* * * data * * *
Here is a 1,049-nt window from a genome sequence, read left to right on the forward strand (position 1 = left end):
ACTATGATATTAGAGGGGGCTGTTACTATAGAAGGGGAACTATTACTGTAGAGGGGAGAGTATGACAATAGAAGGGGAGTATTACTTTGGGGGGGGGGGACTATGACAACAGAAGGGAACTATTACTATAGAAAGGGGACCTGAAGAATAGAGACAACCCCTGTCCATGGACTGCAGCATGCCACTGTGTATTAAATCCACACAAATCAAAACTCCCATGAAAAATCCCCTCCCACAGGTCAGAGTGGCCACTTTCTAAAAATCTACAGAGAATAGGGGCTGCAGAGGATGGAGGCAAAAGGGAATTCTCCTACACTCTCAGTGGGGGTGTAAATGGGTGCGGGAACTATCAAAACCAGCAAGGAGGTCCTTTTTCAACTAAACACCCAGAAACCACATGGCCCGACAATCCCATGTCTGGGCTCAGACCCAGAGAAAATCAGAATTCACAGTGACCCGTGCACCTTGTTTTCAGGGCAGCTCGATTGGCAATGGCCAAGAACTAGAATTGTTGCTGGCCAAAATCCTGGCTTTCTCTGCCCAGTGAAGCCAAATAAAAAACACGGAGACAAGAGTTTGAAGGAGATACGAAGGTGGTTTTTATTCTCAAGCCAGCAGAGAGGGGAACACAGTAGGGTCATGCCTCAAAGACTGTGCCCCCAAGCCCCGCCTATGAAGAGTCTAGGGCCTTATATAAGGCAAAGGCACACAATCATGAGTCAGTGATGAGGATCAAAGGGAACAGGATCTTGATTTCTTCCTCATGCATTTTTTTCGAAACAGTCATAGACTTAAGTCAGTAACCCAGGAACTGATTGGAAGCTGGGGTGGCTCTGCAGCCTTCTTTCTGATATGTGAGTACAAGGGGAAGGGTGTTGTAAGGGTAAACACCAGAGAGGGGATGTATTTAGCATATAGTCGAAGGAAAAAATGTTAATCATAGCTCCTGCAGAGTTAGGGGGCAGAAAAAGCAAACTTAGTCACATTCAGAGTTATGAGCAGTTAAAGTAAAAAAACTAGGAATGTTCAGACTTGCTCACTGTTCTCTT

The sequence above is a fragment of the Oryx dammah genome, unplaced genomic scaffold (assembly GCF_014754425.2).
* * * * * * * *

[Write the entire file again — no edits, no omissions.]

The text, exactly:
Here is a 1,049-nt window from a genome sequence, read left to right on the forward strand (position 1 = left end):
ACTATGATATTAGAGGGGGCTGTTACTATAGAAGGGGAACTATTACTGTAGAGGGGAGAGTATGACAATAGAAGGGGAGTATTACTTTGGGGGGGGGGGACTATGACAACAGAAGGGAACTATTACTATAGAAAGGGGACCTGAAGAATAGAGACAACCCCTGTCCATGGACTGCAGCATGCCACTGTGTATTAAATCCACACAAATCAAAACTCCCATGAAAAATCCCCTCCCACAGGTCAGAGTGGCCACTTTCTAAAAATCTACAGAGAATAGGGGCTGCAGAGGATGGAGGCAAAAGGGAATTCTCCTACACTCTCAGTGGGGGTGTAAATGGGTGCGGGAACTATCAAAACCAGCAAGGAGGTCCTTTTTCAACTAAACACCCAGAAACCACATGGCCCGACAATCCCATGTCTGGGCTCAGACCCAGAGAAAATCAGAATTCACAGTGACCCGTGCACCTTGTTTTCAGGGCAGCTCGATTGGCAATGGCCAAGAACTAGAATTGTTGCTGGCCAAAATCCTGGCTTTCTCTGCCCAGTGAAGCCAAATAAAAAACACGGAGACAAGAGTTTGAAGGAGATACGAAGGTGGTTTTTATTCTCAAGCCAGCAGAGAGGGGAACACAGTAGGGTCATGCCTCAAAGACTGTGCCCCCAAGCCCCGCCTATGAAGAGTCTAGGGCCTTATATAAGGCAAAGGCACACAATCATGAGTCAGTGATGAGGATCAAAGGGAACAGGATCTTGATTTCTTCCTCATGCATTTTTTTCGAAACAGTCATAGACTTAAGTCAGTAACCCAGGAACTGATTGGAAGCTGGGGTGGCTCTGCAGCCTTCTTTCTGATATGTGAGTACAAGGGGAAGGGTGTTGTAAGGGTAAACACCAGAGAGGGGATGTATTTAGCATATAGTCGAAGGAAAAAATGTTAATCATAGCTCCTGCAGAGTTAGGGGGCAGAAAAAGCAAACTTAGTCACATTCAGAGTTATGAGCAGTTAAAGTAAAAAAACTAGGAATGTTCAGACTTGCTCACTGTTCTCTT

The sequence above is a fragment of the Oryx dammah genome, unplaced genomic scaffold (assembly GCF_014754425.2).